For this very reason, the rule must be that product manufacturers are required to employ warnings that are "reasonably calculated" to reach potential users. West v. Broderick & Bascom Rope Co., 197 N.W.2d 202, 212 (Iowa 1972); Noel, Products Defective Because of Inadequate Directions or Warnings, 23 Sw.L.J. 256, 281-85 (1969); Restatement (Second) of Torts Sec. 388(c) (1965). In most cases, whether a warning is "reasonably calculated" to reach the product's users will present a factual issue precluding summary judgment. For such a determination "depends on the language used and the impression that it is calculated to make upon the mind of the average user of the product and involves questions of display, syntax and emphasis." Stapleton v. Kawasaki Heavy Industries, Ltd., 608 F.2d 571, 573 n. 4 (5th Cir.1979), modified on other grounds, 612 F.2d 905 (1980), quoting, D'Arienzo v. Clairol, Inc., 125 N.J.Super. 224, 230-31, 310 A.2d 106, 112 (1973).


However, summary judgment may be entered in any negligence action where the uncontested facts demonstrate that only one result could be supported and that one party is entitled to judgment as a matter of law. Gross v. Southern Railway Co., 414 F.2d 292 (5th Cir.1969); Atlantic Coast Line Rwy. v. Key, 196 F.2d 64 (5th Cir.1952). Here, the undisputed facts establish that the battery carried a warning of its dangers, that the warning clearly appeared on the top of the battery (the portion exposed to anyone attempting to service the battery), and that the warning in no uncertain terms cautioned users to keep flame away from the battery. The district court, on these facts, was entitled to hold that, as a matter of law, this warning was "reasonably calculated" to reach potential users.


Under established Georgia law, this action should have ended with the district court granting summary judgment to defendants. On countless occasions, the judiciary has justifiably protested that it is overburdened with litigation. See, e.g., Chubb v. City of New York, 324 F.Supp. 1183, 1189 (E.D.N.Y.1971) (Weinstein, J.) ("Since courts are composed of mere mortals they can decide matters only on the basis of probability, never on certainty. The 'slightest doubt' test if it is taken seriously, means that summary judgment is almost never to be used--a pity in this critical time of overstrained legal resources.") Congress responded to such protests by enacting Rule 56, thereby authorizing district courts to spare both parties, as well as the court, the expense and unnecessary delay of trying cases that admit of only one result. Marsden v. Patane, 380 F.2d 489, 493 (5th Cir.1967). While few members of the judiciary would suggest that Rule 56 provides a completely adequate response to protests over crowded dockets, it seems clear that Congress has provided courts with "a valuable tool in the law's effort to stem the tide of flooding litigation." DeBardeleben v. Cummings, 453 F.2d 320, 326 (5th Cir.1971).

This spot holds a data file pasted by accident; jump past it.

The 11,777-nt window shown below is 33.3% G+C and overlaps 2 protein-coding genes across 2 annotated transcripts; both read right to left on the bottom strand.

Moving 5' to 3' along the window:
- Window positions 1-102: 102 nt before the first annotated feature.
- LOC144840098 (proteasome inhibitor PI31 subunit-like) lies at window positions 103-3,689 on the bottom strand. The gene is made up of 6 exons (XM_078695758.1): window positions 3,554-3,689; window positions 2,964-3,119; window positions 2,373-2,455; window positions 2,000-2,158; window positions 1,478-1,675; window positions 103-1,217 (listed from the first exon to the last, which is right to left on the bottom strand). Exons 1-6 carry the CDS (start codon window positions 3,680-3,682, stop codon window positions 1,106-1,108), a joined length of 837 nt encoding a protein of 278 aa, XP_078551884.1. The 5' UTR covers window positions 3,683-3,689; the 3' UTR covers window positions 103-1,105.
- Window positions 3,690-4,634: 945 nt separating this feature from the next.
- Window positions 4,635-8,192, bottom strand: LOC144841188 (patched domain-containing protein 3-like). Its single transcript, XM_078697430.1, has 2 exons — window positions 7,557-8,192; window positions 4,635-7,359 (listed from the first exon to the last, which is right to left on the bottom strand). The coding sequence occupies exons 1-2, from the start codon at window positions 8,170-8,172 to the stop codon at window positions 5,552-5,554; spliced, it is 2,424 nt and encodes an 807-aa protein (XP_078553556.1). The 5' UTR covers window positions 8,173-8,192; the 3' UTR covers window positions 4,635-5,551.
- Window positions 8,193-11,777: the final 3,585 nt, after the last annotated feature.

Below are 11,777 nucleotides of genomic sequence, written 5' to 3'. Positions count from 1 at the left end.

However, "It may be that what we do speaks so loudly that no one will hear what we say." Wilson v. First National Investment Corp., 566 F.2d 1235, 1244-45 n. 1 (5th Cir.1978) (Hill, J., dissenting), vacated, 444 U.S. 959, 100 S.Ct. 442, 62 L.Ed.2d 371 (1979). That is, we as appellate judges, show no hospitality to the means given to us to avoid inappropriate devotion of judicial time and resources to meritless litigation when, as is the case here, we are so inhospitable to the use of Rule 56 by district courts. For as I view the majority opinion in this case, it stands for the proposition that there can be no summary judgment in an action alleging inadequate communication of a product's warning. In order to survive this opinion, a district court granting summary judgment in such a case would be required to encounter a claimant's attorney who is devoid of imagination.


Rule 56 serves a vital function in our litigious society. If courts are to continue to function efficiently and to consider and resolve those serious disputes that are presented, they must be allowed to dispose of cases without substantial dispute by summary judgment. Certainly, courts should not be put to the task of conducting a trial each time a litigant suggests that, under some remotely conceivable set of facts, he could recover on his claim or maintain a satisfactory defense to the action. For if left to the fertile imaginations of those scrambling to avoid summary judgment, the standard governing a Rule 56 motion would soon prove to be insurmountable. Fearing that we are fast approaching that standard, I




The Eleventh Circuit in Bonner v. City of Prichard, 661 F.2d 1206, 1209 (11th Cir.1981) (en banc), adopted as binding precedent decisions of the Fifth Circuit rendered prior to October 1, 1981


Rhodes suggests alternative means of communication such as phosphorus paint that would be visible at night, advertising through the media, and verbal or written warnings issued by the seller


We need not decide whether phosphorescent paint on the vent caps of a battery confined in darkness beneath the closed hood of an automobile would absorb enough radiated light to return it visibly in the dark of night. Rhodes probably does not suggest that battery manufacturers employ paint containing radium or other sources of self-illumination said to be carcinogenic